Ahead of Talks, U.S. Official Is Warm, Fuzzy on China

Though a top U.S. official sounds upbeat tone, some see an increasingly bellicose Beijing.

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Chinese unwind a large Chinese flag in Beijing, China Monday Nov. 20, 2006. The flag said to measure 23.1 meters (about 75 feet) long and 15.4 meters (about 50 feet) wide was made with 2004 red Chinese young pioneers scarves. The school who organized the event plans to apply their project to the Guinness World Record.

As senior U.S. diplomats prepare for a high-level summit next month with Asian leaders, the Obama administration is sounding a warm-and-fuzzy tone toward China, its biggest rival there.

Chinese officials and state-run media in recent weeks have had harsh words for Washington. One Beijing-controlled major newspaper declared in an editorial, for instance, that disagreements over the South China Sea are between China and its neighbors. "They are none of America's business, and China will not allow the US to insert itself," declared the People's Daily.

But as U.S. officials prepare for the 2012 Association of Southeast Asian Nations Summit meeting in Cambodia, Kurt Campbell, the State Department's point man for Asia-Pacific issues, is sounding a far more conciliatory tone toward Beijing.

U.S. officials want to use the Cambodia summit to show Washington is "committed" to building a "strong partnership with China," Campbell said during a conference in Washington.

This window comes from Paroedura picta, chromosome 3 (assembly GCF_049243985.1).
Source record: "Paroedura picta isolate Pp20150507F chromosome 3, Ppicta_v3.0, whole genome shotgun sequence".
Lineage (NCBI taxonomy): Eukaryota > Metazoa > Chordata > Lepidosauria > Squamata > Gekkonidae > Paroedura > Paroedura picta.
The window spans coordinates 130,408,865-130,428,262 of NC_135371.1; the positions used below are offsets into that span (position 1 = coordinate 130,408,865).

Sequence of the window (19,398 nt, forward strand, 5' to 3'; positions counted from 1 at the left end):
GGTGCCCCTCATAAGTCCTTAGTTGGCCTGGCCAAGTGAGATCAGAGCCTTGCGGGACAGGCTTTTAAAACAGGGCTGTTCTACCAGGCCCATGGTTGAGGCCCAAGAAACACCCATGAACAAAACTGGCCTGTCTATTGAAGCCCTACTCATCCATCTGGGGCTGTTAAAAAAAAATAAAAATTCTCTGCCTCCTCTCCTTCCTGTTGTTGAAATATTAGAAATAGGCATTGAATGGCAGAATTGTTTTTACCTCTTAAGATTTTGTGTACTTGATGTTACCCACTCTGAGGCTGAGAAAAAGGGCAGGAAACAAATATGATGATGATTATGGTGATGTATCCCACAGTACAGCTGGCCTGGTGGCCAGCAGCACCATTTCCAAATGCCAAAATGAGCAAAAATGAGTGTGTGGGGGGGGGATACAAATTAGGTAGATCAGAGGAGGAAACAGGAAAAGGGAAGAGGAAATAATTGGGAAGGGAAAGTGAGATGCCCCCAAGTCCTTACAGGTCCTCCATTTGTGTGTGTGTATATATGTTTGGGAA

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Too often in the region and around the globe "there is a concern that Southeast Asia will become [an] area of dangerous strategic competition" between the U.S. and China, Campbell said.

The senior State Department official then went on to list a number of partnerships Secretary of State Hillary Clinton and her Chinese counterpart are slated to unveil at the conference. That list includes working together on things like wildlife protection and humanitarian relief efforts.

Campbell acknowledged "we will have differences and there are areas where we will naturally complete." But he quickly added that the ASEAN summit will show "we want to build a strong...partnership with China--and you will see more of that going forward.

Though some in Washington see Beijing as the U.S.'s top economic and military foe for decades to come, Campbell's rhetoric is hardly the stuff of Cold War-era mutually assured destruction warnings.

The upbeat U.S. tone comes at a time when "Beijing is reinforcing a message of growing antagonism toward the U.S. and its allies," Dean Cheng of the Heritage Foundation wrote in a recent white paper.

A string of statements from senior officials and editorials in state-run publications ahead of the ASEAN summit suggests "Beijing is implicitly posing a choice to the region: America or the PRC," Cheng wrote, using shorthand for the Asian giant's formal name: the People's Republic of China.

"This is problematic, as east Asia as a whole would prefer not to choose between Beijing and Washington for both security and economic reasons," Cheng writes. "No one in the region would benefit from the tensions of a new Cold War, and the interlinking economies would almost certainly be hurt. Yet, by arguing that China should draw a line, or that [its neighbors] should choose a "godfather," it is Beijing--not Washington--that is forcing such a choice on east Asian states."

John T. Bennett covers national security and foreign policy for U.S. News & World Report. You can contact him at jbennett@usnews.com or follow him on Twitter.

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